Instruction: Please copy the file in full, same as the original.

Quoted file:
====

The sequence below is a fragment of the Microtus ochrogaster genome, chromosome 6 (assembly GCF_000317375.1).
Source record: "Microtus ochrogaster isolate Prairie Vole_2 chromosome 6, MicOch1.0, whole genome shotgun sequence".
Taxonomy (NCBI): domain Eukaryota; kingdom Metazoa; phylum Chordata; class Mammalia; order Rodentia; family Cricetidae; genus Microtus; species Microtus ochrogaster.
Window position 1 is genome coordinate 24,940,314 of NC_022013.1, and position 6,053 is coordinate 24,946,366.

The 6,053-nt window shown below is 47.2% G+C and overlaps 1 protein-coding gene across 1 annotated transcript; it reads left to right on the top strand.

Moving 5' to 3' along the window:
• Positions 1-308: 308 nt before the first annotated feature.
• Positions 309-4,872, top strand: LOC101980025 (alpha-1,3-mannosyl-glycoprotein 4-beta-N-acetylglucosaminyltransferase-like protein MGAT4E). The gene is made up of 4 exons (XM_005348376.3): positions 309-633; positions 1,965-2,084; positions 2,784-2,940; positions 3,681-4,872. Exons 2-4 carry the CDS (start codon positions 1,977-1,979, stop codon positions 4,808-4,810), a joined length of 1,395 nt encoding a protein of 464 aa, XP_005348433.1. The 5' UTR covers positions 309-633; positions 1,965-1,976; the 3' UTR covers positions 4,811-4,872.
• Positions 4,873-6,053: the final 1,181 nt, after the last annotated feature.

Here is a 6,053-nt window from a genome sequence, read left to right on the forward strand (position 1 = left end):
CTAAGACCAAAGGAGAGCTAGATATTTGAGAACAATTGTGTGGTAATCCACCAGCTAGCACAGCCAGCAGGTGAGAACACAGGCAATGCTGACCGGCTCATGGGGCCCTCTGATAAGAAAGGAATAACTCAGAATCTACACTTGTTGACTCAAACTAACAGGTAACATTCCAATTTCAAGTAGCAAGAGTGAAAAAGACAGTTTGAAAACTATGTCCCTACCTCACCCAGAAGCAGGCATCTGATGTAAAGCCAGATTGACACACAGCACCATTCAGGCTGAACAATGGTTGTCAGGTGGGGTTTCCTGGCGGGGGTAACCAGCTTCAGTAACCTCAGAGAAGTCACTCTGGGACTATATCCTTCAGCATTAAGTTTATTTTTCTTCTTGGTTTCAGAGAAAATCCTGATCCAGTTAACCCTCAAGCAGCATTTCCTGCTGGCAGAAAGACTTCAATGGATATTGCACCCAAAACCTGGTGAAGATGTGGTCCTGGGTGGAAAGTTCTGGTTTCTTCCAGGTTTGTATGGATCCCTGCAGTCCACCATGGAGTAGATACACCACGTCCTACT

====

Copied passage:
The sequence below is a fragment of the Microtus ochrogaster genome, chromosome 6 (assembly GCF_000317375.1).
Source record: "Microtus ochrogaster isolate Prairie Vole_2 chromosome 6, MicOch1.0, whole genome shotgun sequence".
Taxonomy (NCBI): domain Eukaryota; kingdom Metazoa; phylum Chordata; class Mammalia; order Rodentia; family Cricetidae; genus Microtus; species Microtus ochrogaster.
Window position 1 is genome coordinate 24,940,314 of NC_022013.1, and position 6,053 is coordinate 24,946,366.

The 6,053-nt window shown below is 47.2% G+C and overlaps 1 protein-coding gene across 1 annotated transcript; it reads left to right on the top strand.

Moving 5' to 3' along the window:
• Positions 1-308: 308 nt before the first annotated feature.
• Positions 309-4,872, top strand: LOC101980025 (alpha-1,3-mannosyl-glycoprotein 4-beta-N-acetylglucosaminyltransferase-like protein MGAT4E). The gene is made up of 4 exons (XM_005348376.3): positions 309-633; positions 1,965-2,084; positions 2,784-2,940; positions 3,681-4,872. Exons 2-4 carry the CDS (start codon positions 1,977-1,979, stop codon positions 4,808-4,810), a joined length of 1,395 nt encoding a protein of 464 aa, XP_005348433.1. The 5' UTR covers positions 309-633; positions 1,965-1,976; the 3' UTR covers positions 4,811-4,872.
• Positions 4,873-6,053: the final 1,181 nt, after the last annotated feature.

Here is a 6,053-nt window from a genome sequence, read left to right on the forward strand (position 1 = left end):
CTAAGACCAAAGGAGAGCTAGATATTTGAGAACAATTGTGTGGTAATCCACCAGCTAGCACAGCCAGCAGGTGAGAACACAGGCAATGCTGACCGGCTCATGGGGCCCTCTGATAAGAAAGGAATAACTCAGAATCTACACTTGTTGACTCAAACTAACAGGTAACATTCCAATTTCAAGTAGCAAGAGTGAAAAAGACAGTTTGAAAACTATGTCCCTACCTCACCCAGAAGCAGGCATCTGATGTAAAGCCAGATTGACACACAGCACCATTCAGGCTGAACAATGGTTGTCAGGTGGGGTTTCCTGGCGGGGGTAACCAGCTTCAGTAACCTCAGAGAAGTCACTCTGGGACTATATCCTTCAGCATTAAGTTTATTTTTCTTCTTGGTTTCAGAGAAAATCCTGATCCAGTTAACCCTCAAGCAGCATTTCCTGCTGGCAGAAAGACTTCAATGGATATTGCACCCAAAACCTGGTGAAGATGTGGTCCTGGGTGGAAAGTTCTGGTTTCTTCCAGGTTTGTATGGATCCCTGCAGTCCACCATGGAGTAGATACACCACGTCCTACT